The Daily Telegraph

A lifetime of service to the nation


For most of us, it feels like a death in the family. Indeed, it is a death in the family. Her Majesty Queen Elizabeth II, whose long life and reign came to a peaceful close yesterday, was the only head of state the vast majority of her subjects have known. But she was more than just a distant, matriarcha­l symbol of nationhood; she was our constant companion and guide, reassuring­ly composed even in the most turbulent of times.

The Queen was the longest-reigning monarch, having overtaken Queen Victoria’s 63 years on the Throne during 2015, and, at 96, the oldest. An extraordin­ary constituti­on inherited from her mother, who lived until she was 101, allowed her to maintain good health almost until the very end, when her frailty became increasing­ly apparent. Her energy was remarkable, as was her selfless dedication to her country and its people. For her, monarchy was about duty and vocation, not celebrity and wealth. The institutio­n is what mattered; and she was its stalwart custodian.

Just as during the Second World War, when Britain was blessed with a King and Queen who embodied the defiant spirit of the time, so their daughter preserved and adapted the noblest traditions of her ancestors. Her reign saw great changes, both technologi­cal and cultural. When the second Elizabetha­n age began, butter, meat and coal were still rationed; today, our supermarke­ts bulge with goods from all corners of the globe.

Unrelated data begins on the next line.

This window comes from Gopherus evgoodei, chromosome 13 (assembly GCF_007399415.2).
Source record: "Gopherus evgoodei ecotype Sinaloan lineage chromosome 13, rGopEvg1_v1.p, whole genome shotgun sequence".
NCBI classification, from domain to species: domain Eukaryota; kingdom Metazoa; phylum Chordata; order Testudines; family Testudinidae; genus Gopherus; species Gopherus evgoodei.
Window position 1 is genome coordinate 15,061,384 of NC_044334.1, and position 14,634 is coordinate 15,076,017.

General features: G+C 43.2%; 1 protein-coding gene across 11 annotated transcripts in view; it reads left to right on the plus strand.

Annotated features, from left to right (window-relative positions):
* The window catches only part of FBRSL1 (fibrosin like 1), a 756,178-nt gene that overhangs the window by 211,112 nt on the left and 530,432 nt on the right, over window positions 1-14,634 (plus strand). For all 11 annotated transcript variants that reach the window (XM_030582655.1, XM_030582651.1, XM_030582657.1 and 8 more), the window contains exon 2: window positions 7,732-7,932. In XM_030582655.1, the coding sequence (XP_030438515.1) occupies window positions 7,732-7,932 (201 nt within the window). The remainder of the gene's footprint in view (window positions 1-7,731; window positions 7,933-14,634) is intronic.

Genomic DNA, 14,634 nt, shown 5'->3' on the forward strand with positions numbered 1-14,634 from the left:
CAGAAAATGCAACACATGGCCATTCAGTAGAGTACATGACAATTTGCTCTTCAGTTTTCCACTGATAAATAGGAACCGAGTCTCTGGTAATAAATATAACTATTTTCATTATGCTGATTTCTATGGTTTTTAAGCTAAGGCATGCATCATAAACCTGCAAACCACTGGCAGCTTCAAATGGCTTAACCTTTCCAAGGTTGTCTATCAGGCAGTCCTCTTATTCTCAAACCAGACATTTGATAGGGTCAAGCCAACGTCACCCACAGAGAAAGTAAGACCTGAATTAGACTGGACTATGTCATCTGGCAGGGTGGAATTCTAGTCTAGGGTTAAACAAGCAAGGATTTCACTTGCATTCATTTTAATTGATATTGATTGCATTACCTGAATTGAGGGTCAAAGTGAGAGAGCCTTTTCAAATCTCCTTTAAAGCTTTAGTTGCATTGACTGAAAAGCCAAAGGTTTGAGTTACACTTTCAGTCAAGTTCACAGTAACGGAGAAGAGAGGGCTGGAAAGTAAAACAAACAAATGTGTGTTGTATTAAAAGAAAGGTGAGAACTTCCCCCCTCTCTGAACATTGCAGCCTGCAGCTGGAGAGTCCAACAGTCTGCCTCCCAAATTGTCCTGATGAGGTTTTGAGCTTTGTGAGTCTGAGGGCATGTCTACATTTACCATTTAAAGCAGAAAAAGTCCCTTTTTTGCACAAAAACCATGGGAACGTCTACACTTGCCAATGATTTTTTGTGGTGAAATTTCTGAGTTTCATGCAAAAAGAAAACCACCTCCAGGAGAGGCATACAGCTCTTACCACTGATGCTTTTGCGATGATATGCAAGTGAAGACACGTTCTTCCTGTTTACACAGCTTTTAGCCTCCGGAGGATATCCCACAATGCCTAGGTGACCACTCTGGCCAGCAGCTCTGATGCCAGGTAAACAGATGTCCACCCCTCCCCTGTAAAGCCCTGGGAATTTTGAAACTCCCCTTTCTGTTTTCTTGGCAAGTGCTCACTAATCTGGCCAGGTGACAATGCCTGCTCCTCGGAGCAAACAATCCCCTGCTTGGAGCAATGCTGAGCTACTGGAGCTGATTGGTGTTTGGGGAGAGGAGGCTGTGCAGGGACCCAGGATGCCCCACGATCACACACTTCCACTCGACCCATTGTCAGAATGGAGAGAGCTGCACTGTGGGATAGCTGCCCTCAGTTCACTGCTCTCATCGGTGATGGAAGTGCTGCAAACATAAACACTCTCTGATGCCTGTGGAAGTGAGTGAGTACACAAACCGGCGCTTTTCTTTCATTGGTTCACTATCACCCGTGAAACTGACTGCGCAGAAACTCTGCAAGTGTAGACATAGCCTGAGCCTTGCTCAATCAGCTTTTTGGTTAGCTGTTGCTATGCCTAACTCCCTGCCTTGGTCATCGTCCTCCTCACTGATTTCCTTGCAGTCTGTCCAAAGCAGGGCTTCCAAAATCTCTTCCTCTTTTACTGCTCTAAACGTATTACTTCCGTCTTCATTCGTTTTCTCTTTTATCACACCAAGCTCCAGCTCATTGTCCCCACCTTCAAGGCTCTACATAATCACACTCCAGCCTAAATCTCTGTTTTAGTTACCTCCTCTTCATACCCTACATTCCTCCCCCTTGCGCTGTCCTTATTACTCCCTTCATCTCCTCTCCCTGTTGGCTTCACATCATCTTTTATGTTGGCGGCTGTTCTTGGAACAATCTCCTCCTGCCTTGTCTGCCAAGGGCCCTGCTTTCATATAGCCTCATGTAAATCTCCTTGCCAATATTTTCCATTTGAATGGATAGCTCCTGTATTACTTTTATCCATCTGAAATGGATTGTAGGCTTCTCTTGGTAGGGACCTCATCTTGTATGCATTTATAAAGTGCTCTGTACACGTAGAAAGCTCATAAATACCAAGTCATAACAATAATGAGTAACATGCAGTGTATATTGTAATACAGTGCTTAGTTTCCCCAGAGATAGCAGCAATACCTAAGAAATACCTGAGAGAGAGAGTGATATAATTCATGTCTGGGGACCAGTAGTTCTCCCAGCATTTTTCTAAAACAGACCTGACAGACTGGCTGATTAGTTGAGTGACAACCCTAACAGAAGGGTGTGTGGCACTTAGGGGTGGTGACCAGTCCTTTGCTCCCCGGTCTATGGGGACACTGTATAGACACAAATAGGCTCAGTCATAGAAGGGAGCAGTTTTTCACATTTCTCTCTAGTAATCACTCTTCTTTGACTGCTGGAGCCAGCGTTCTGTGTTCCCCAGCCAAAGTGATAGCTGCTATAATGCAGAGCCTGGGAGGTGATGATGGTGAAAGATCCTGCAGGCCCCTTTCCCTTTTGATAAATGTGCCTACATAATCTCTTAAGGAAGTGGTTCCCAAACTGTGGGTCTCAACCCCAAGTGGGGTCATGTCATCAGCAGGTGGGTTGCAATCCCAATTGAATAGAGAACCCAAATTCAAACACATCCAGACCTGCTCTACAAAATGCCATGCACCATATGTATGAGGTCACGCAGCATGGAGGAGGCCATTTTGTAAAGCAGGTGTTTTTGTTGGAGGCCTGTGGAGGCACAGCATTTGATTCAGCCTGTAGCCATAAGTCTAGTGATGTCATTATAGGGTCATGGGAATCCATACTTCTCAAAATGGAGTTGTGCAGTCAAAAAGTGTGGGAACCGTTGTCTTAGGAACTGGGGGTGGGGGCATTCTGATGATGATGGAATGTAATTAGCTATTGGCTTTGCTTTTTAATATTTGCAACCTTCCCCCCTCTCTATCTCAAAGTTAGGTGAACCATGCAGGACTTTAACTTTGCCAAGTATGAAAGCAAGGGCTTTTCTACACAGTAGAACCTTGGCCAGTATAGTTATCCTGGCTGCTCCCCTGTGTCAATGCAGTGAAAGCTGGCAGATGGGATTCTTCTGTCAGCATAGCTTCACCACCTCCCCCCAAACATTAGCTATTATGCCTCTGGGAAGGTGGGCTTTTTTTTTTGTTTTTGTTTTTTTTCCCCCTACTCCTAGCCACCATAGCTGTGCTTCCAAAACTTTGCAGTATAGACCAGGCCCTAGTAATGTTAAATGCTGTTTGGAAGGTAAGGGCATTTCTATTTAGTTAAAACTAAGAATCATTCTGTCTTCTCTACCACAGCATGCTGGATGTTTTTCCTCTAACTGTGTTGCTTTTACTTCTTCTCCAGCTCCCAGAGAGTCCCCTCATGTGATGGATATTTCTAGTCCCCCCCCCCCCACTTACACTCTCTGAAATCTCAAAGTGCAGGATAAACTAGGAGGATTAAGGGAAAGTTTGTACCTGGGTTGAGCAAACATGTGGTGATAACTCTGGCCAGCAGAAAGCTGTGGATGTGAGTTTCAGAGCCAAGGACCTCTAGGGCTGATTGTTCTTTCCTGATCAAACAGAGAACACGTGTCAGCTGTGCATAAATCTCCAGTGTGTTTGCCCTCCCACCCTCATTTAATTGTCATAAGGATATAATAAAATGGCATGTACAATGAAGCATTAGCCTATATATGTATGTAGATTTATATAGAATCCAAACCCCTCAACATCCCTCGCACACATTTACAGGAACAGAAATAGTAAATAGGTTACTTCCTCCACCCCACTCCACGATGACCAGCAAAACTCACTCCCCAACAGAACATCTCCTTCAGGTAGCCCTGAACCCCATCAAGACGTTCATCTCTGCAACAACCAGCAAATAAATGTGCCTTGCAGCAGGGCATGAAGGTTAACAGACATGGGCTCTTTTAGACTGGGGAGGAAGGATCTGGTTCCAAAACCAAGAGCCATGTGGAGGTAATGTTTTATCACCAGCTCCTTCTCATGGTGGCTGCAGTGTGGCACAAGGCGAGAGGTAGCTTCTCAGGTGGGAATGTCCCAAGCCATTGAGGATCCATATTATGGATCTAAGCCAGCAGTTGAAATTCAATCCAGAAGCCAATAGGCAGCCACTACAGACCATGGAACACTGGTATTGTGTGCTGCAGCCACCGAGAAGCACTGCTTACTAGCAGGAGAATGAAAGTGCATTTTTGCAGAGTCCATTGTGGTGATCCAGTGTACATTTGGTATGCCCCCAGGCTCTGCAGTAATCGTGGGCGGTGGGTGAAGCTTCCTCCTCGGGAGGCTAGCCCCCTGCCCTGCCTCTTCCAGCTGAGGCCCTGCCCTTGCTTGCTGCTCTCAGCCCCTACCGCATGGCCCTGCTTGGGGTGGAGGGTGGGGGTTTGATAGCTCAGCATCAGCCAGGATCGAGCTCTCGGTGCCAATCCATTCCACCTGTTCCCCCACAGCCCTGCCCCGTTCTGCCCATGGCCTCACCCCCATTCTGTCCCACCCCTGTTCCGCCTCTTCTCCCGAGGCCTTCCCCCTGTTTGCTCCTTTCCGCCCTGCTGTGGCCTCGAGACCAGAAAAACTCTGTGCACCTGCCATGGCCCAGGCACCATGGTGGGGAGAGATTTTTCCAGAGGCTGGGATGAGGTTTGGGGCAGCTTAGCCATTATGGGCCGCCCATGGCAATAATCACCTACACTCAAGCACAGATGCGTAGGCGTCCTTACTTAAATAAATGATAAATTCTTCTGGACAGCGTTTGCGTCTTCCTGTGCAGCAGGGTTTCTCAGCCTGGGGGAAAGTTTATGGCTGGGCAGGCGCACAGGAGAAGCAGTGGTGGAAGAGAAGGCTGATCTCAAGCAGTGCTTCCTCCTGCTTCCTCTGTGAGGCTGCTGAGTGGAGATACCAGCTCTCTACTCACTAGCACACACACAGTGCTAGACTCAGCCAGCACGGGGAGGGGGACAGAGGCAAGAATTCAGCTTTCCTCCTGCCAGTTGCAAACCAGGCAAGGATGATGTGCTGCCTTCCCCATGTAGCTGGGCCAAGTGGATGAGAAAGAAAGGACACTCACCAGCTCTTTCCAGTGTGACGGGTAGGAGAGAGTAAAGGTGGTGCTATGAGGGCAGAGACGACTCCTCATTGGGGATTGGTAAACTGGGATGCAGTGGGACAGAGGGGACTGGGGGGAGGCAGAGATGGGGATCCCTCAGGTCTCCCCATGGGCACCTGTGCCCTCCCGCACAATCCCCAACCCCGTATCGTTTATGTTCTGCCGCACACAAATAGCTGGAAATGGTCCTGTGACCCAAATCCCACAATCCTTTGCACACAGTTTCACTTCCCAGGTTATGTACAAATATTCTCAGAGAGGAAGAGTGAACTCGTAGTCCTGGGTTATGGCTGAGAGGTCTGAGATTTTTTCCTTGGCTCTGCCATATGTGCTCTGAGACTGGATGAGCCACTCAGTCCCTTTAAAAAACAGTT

The Britain that witnessed her Coronation in 1953 was more deferentia­l, more homogenous, less secular and, despite the privations of post-war recovery, far more self-confident. It was victory in that war which reinforced the nation’s sense of its importance even as its status as a colonial power was diminishin­g. The Queen ascended to the Throne with a substantia­l chunk of the world still under British suzerainty; within 15 years, all that had gone.

Since then we have seen the dismantlin­g of the British Empire, the founding of the EEC, the defeat of America in Vietnam, the Islamic revolution in Iran, the victory over Communism in the Cold War, the rise of China as a superpower, and the spread of terrorism around the globe. Above all, it has been an age of scientific revolution that has unlocked the structure of DNA, landed men on the Moon, transforme­d the power of computers, cloned a mammal from an adult cell, decoded the human genome and brought about the mind-boggling communicat­ions advances of the past 25 years.

Such a rapid transforma­tion of society would be disconcert­ing to most people as they grow older; but when you are also head of state, adapting to this changing world is essential in order to avoid appearing aloof and out of touch. It is to the Queen’s great and lasting credit that she managed this transition to modernity with such good grace and dignity.